Featured Articles

Analysts expect ARM to do well next year

Analysts expect ARM to do well next year

British chip designer ARM could cash in on the mobile industry's rush to transition to 64-bit operating systems and hardware.

More...
Huawei and Xiaomi outpace Lenovo, LG in smartphone market

Huawei and Xiaomi outpace Lenovo, LG in smartphone market

Samsung has lost smartphone market share, ending the quarter on a low note and Xiaomi appears to be the big winner.

More...
Intel Broadwell 15W coming to CES

Intel Broadwell 15W coming to CES

It looks like Intel will be showing off its 14nm processors, codenames Broadwell, in a couple of weeks at CES 2015.

More...
Gainward GTX 980 Phantom reviewed

Gainward GTX 980 Phantom reviewed

Today we’ll be taking a closer look at the recently introduced Gainward GTX 980 4GB with the company’s trademark Phantom cooler.

More...
Zotac ZBOX Sphere OI520 barebones vs Sphere Plus review

Zotac ZBOX Sphere OI520 barebones vs Sphere Plus review

Zotac has been in the nettop and mini-PC space for more than four years now and it has managed to carve…

More...
Frontpage Slideshow | Copyright © 2006-2010 orks, a business unit of Nuevvo Webware Ltd.
Friday, 14 December 2012 11:17

Contractor’s database featured pet dog

Written by Nick Farrell



UK government contractors under review


The UK Ministry of Justice was thrown into chaos after it awarded a £42 million interpreter’s contract on the basis of the size of its database. Unfortunately the small firm had bolstered the size of the database by adding in family pets. Capita, which bought the company, also counted anyone who had registered an interest on the firm’s website as a registered interpreter, as opposed to checking their qualifications, experience and suitability first.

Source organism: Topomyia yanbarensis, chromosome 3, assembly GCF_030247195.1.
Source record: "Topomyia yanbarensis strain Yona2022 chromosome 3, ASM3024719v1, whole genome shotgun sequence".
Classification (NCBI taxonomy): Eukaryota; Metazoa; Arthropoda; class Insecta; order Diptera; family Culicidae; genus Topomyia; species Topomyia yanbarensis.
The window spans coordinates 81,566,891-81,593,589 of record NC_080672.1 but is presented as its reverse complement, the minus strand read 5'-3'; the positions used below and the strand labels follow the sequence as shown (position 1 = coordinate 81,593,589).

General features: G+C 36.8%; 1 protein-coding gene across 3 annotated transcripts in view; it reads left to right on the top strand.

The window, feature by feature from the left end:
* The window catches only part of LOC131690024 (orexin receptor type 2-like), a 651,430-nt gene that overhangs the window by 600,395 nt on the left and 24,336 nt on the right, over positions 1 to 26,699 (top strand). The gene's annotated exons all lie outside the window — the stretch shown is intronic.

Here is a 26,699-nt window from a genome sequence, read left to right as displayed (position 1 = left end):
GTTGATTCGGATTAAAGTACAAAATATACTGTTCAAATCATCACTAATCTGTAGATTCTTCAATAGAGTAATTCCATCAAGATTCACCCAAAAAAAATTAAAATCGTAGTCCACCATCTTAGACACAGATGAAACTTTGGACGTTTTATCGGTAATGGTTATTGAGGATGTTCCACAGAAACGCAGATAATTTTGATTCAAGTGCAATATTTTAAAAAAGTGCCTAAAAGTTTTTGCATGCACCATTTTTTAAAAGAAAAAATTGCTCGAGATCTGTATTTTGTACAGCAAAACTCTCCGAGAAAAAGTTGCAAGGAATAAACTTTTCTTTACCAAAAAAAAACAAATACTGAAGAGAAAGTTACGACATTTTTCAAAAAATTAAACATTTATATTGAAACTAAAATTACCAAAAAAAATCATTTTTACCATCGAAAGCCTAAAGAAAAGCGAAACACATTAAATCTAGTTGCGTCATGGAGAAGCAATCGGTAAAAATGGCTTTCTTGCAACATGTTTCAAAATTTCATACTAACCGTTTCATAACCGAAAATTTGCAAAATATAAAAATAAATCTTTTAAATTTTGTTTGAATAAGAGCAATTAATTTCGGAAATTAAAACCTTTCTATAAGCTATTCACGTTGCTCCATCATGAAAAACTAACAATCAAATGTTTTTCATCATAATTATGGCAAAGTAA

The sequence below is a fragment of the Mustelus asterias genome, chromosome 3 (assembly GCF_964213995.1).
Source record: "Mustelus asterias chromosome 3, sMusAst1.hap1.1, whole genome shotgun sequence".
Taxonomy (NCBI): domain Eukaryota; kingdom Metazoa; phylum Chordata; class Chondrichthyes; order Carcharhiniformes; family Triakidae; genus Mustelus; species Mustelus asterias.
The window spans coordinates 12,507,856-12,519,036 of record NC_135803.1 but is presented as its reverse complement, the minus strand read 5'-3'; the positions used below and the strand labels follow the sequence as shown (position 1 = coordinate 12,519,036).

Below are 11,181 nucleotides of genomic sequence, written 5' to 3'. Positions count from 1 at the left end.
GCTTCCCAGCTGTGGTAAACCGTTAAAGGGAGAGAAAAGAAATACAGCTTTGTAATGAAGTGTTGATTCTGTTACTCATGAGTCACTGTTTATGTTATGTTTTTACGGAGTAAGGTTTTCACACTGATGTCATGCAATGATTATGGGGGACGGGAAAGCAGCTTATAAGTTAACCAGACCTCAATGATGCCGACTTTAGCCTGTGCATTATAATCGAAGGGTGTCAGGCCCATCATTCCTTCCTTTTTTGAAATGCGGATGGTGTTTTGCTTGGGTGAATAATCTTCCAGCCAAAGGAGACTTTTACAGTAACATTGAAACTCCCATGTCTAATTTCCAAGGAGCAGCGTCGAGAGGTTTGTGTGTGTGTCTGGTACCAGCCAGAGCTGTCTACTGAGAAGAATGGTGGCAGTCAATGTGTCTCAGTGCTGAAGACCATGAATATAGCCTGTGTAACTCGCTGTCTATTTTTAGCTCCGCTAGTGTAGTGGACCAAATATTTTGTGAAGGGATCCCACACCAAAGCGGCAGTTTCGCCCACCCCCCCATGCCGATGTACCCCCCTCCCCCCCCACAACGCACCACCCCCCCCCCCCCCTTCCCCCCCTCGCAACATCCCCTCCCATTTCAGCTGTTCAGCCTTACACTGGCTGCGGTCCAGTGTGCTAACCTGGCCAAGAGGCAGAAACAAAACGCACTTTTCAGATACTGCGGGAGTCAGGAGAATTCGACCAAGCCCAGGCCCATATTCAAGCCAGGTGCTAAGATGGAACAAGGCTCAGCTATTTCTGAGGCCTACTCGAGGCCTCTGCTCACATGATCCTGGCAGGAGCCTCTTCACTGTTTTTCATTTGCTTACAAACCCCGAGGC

This meant that court cases were delayed because hundreds of translators failed to turn up, and those who did could only bark and wet themselves. The small company was called Applied Language Solutions (ALS), which was taken over by Capita at the end of last year.

According to the Commons Committee of Public Accounts said the project was an “object-lesson in how not to contract out a public service” as “almost everything that could go wrong did go wrong”. Despite being warned in a credit rating report that ALS was too small to shoulder any contract worth more than £1 million, the ministry handed it a deal worth up to £42 million a year, even though it had only 280 properly assessed interpreters when 1,200 were needed. Some of the names on the database were fictitious and one person had even successfully registered their pet dog.

A spokeswoman for Capita’s translation and interpreting business told the Daily Telegraph that there have been challenges but the company was determined to get the service running at full efficiency. We guess it depends entirely on whether the interpreter’s noses are cold and wet.

Nick Farrell

E-mail: This e-mail address is being protected from spambots. You need JavaScript enabled to view it
blog comments powered by Disqus

 

Facebook activity

Latest Commented Articles

Recent Comments